Windows 10 support ending in 2025 Hasbro, Niantic Transformers game Xbox at E3 Square Enix at E3 E3's PC Gaming Show Pre-Prime Day deals from Amazon

Mind-controlled bionic arm goes for test drive

The prosthetic works in tandem with transplanted healthy nerves that prompt electrical impulses from the brain to reach muscles in the chest.

Christian Kandlbauer
Surgeons at Vienna General Hospital transplanted the nerves that previously controlled Christian Kandlbauer's healthy arm to his chest muscles. The nerves prompt electrical impulses from the brain to reach the muscles in the chest, and this gets interpreted to actual movement. Otto Bock HealthCare

If you've watched the movie "The Men Who Stare at Goats," you'd know it's all about covert efforts by the military to develop mind control. Well, good luck to them. However, it may be a bit premature to write off mind control as so much paranormal "X-File"-ish diddle-dee-doo, considering that Germany-based Otto Bock HealthCare has just done the seemingly impossible with a mind-controlled robotic arm.

The limb in question is attached to 21-year-old Christian Kandlbauer, an Austrian man who lost both his arms four years ago after being electrocuted by a whopping 20,000 volts.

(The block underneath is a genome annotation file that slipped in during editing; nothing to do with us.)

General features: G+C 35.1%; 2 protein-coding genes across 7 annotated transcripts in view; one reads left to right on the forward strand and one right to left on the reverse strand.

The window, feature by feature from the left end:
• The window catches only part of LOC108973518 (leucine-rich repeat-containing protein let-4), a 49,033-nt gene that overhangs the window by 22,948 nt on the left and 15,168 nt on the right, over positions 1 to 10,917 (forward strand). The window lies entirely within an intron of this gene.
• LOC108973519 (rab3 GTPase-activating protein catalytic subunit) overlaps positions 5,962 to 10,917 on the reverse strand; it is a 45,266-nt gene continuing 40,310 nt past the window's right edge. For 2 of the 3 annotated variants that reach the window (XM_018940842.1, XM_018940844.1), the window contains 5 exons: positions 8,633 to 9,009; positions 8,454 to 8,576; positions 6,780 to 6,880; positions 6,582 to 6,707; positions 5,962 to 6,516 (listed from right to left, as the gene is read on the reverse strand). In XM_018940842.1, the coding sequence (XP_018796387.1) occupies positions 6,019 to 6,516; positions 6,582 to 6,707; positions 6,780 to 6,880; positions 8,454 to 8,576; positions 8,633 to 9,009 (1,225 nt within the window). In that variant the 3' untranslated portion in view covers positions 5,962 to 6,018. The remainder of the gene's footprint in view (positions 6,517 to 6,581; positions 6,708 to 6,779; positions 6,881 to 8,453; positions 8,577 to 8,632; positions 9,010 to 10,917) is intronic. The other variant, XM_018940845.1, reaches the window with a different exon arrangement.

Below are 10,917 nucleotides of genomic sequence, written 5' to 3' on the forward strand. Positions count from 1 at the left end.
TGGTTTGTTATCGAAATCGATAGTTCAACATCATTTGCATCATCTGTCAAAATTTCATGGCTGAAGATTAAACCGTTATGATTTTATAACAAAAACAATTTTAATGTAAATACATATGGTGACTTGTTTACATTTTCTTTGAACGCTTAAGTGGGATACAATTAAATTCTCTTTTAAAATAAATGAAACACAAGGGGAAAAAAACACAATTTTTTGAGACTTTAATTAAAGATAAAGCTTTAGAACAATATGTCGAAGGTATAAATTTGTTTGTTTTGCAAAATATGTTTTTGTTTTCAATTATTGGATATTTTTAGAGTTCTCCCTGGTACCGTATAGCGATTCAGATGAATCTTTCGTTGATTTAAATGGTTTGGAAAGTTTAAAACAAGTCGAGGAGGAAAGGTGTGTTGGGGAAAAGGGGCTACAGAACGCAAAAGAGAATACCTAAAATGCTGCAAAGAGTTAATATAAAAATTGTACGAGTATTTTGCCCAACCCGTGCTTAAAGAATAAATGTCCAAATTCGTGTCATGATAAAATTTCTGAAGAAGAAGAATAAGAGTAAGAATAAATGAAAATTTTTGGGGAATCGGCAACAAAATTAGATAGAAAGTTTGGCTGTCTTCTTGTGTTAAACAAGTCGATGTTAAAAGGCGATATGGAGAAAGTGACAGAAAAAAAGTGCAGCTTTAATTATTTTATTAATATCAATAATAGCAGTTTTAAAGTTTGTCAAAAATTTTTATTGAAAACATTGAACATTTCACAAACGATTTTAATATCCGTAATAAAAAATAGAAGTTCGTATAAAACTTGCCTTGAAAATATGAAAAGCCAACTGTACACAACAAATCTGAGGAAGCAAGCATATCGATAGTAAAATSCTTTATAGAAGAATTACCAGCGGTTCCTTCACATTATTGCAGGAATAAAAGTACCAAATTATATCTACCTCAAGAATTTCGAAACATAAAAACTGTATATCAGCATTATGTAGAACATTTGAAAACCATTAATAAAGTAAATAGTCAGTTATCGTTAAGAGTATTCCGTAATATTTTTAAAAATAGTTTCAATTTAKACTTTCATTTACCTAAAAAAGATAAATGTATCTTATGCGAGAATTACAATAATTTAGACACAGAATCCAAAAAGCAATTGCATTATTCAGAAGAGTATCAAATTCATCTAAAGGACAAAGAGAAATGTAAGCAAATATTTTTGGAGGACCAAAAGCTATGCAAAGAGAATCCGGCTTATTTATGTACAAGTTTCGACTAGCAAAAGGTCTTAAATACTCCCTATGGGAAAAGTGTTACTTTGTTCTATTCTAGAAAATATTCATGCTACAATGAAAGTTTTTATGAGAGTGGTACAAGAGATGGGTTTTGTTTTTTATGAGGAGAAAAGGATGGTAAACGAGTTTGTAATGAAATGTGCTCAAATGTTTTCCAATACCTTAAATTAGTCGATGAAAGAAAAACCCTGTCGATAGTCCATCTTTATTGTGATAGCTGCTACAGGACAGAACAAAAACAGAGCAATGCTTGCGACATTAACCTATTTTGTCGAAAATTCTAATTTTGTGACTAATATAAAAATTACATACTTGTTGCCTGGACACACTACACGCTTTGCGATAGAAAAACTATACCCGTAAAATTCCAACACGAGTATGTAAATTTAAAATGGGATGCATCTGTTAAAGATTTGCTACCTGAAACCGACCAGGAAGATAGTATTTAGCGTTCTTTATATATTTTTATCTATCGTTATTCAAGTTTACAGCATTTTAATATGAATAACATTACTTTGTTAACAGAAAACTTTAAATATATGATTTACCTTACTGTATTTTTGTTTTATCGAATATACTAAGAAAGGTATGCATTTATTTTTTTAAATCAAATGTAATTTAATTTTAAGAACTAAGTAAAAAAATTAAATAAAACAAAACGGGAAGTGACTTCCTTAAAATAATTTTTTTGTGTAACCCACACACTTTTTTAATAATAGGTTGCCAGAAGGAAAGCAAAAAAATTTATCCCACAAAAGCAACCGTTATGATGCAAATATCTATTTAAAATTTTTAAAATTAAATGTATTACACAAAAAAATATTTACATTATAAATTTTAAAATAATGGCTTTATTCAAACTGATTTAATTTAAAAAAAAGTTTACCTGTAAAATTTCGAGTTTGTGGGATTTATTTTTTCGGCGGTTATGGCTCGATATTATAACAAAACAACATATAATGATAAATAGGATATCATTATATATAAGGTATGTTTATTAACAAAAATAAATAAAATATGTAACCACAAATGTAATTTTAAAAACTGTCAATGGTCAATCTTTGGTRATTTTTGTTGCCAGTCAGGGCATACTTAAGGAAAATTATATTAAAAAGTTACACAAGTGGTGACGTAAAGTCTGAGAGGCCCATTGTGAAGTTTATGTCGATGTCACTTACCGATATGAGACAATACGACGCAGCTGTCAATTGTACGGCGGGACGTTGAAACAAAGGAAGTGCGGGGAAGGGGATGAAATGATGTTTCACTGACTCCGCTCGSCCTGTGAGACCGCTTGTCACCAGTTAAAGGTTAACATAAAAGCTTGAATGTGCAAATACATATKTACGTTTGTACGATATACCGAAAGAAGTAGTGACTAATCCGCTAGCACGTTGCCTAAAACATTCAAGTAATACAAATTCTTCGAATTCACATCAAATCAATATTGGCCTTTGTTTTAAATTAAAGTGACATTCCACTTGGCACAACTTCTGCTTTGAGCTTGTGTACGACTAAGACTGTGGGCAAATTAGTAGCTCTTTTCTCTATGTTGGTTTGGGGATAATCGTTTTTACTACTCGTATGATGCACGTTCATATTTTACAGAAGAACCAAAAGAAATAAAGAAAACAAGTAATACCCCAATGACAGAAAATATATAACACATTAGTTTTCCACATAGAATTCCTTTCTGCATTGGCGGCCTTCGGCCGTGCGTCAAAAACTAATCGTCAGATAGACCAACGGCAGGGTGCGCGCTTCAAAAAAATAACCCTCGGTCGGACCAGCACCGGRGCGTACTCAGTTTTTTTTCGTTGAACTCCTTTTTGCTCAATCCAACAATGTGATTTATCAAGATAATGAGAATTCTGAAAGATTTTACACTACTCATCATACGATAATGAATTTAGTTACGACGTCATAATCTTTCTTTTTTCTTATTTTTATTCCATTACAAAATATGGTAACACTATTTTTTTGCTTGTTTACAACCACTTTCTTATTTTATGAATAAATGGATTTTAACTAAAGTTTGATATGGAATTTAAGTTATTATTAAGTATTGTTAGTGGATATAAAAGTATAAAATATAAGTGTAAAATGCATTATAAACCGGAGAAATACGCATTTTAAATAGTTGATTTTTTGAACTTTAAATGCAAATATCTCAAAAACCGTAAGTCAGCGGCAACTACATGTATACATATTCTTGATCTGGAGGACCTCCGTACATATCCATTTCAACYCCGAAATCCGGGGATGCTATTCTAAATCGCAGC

The prosthetic, which took an equal number of years to develop, works in tandem with a new technique called targeted muscle reinnervation, in which surgically transplanted nerves prompt electrical impulses from the brain to reach electrodes on the surface of the chest. This communication then gets interpreted by a micro-computer into actual movement.

The result is nothing short of amazing since this means prosthetic limbs in the future will be able to respond in real time to whatever you're thinking, just like the real deal. As proof of the arm's capabilities, Kandlbauer has been field-testing the system by driving around in a car with his mind-controlled left "arm" (his right is fitted with a conventional prosthetic). The feat makes him possibly the world's first person in such a unique situation.

The good news is the technology is more than ready to leave the labs for commercial use. The bad news is such a procedure will cost a pretty penny. Then again, what price independence when it's your limb on the line?

Related stories:
Bionic hand can bear 200-pound loads
Bionic fingers give amputees upper hand
Hydraulic hand promises Hulk handshakes

(Source: Crave Asia via BBC News)